All this – from Snenca to T.E. :Lawrence – suggests the idea that luck is not ‘success or failure apparently brought by chance’. Rather, it suggests luck is where preparation meets opportunity. Luck can be created. Individuals who are apparently lucky just might be practised at tilting the odds in their own favour.
Chance favours only the prepared mind
‘Chance favours only the prepared mind’ said Louis Pasteur. ‘Fortes inquit fortuna iuvat: Pomponianum pete … Fortune favours the brave: head for Pompei!’ – Pliny the Younger. Ok, so this quote was shortly before his fiery death but you get the idea.
So, what practical advice can we extract from all this to improve your chances of being lucky?
What do you do?
Three things. First, you need to increase the likelihood of an opportunity occurring and recognise it when it does – fight your Neanderthal brain. Second, you need to be able to grasp the opportunity before it disappears – the kingfisher moment. Last, you need to have the skills to exploit the opportunity – what are you going to do with it now you have caught it?
Preparation – develop those personal characteristics and behaviours required to increase the likelihood of exposure to opportunities: networking, adopting a relaxed attitude to life, being open to new experiences, intuition through meditation, self-awareness, being happy, being well. Create for yourself scenarios that maximise the occurrence of opportunity.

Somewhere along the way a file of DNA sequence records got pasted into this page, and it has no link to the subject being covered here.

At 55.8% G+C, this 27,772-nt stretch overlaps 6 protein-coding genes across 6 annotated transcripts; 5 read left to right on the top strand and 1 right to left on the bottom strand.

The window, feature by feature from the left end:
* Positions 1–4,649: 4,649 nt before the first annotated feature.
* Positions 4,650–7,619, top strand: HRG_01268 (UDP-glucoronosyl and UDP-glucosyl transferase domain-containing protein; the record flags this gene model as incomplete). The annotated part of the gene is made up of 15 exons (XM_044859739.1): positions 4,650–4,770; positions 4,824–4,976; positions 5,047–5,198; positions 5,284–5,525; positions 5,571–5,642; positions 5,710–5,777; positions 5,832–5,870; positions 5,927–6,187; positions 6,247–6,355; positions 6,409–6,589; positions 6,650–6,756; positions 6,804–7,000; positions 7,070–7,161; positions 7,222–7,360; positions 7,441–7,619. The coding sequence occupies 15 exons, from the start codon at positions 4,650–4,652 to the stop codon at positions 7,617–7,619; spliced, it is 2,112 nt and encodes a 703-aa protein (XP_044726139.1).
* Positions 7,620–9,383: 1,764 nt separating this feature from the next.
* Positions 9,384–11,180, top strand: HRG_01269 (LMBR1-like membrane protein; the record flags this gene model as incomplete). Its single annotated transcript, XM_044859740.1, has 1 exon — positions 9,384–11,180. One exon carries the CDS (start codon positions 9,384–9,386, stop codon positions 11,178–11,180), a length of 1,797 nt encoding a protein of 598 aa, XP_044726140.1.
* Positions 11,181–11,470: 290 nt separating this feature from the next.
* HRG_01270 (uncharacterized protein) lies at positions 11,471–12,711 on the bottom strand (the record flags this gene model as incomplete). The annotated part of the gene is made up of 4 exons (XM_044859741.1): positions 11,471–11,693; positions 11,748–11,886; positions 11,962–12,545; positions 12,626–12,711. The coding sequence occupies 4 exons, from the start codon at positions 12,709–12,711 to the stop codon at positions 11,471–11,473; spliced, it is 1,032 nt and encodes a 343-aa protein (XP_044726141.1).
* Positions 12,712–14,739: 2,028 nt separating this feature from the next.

Confidence – cultivate those personal qualities required to seize opportunities: desire, self-belief, experience, situational awareness. Seek out and maintain friends, advisors and mentors. Develop a willingness to hear and act on intuition – your inner voice – and an ability to remain positive and optimistic when ‘luck’ appears to be absent.
Talent – become professionally competent and maintain currency. Grow the behaviours required to exploit opportunities: intelligence, skill, motivation, determination, creative thinking, emotional intelligence. Hone your own ‘natural reflex’ so that you know the direction of travel before you set off.
So, there it is, if you allow it to do so ‘luck’ will drive you towards the average. Towards the path most travelled. For most this is fine but will inevitably lead to coffee-shop observations about why opportunity might have eluded you.
As Ralph Waldo Emerson said, ‘No member of a crew is praised for the rugged individuality of his rowing.’ and it is, of course, true. However, if you do things the way they have always been done then you will get what you have always got. Emerson’s boat might all pull efficiently in the same direction … just not the right direction. Now is the time for change, now is time for leaders. Now is the time for the ‘irrational tenth’. Which path will you take?
Whatever you choose to do I wish you the best of luck.
Colonel James Galloway is a serving officer in the British Army and is currently the commander of the British Military Advisory and Training Team in the Czech Republic. Aside from regimental duty he has been on the planning staff at Brigade level, PJHQ, HQ ARRC and in the MOD. He is a graduate of ACSC and has been an instructor on ICSC(L). His next, and final posting, will be as ACOS J7 in the NATO HQ in Istanbul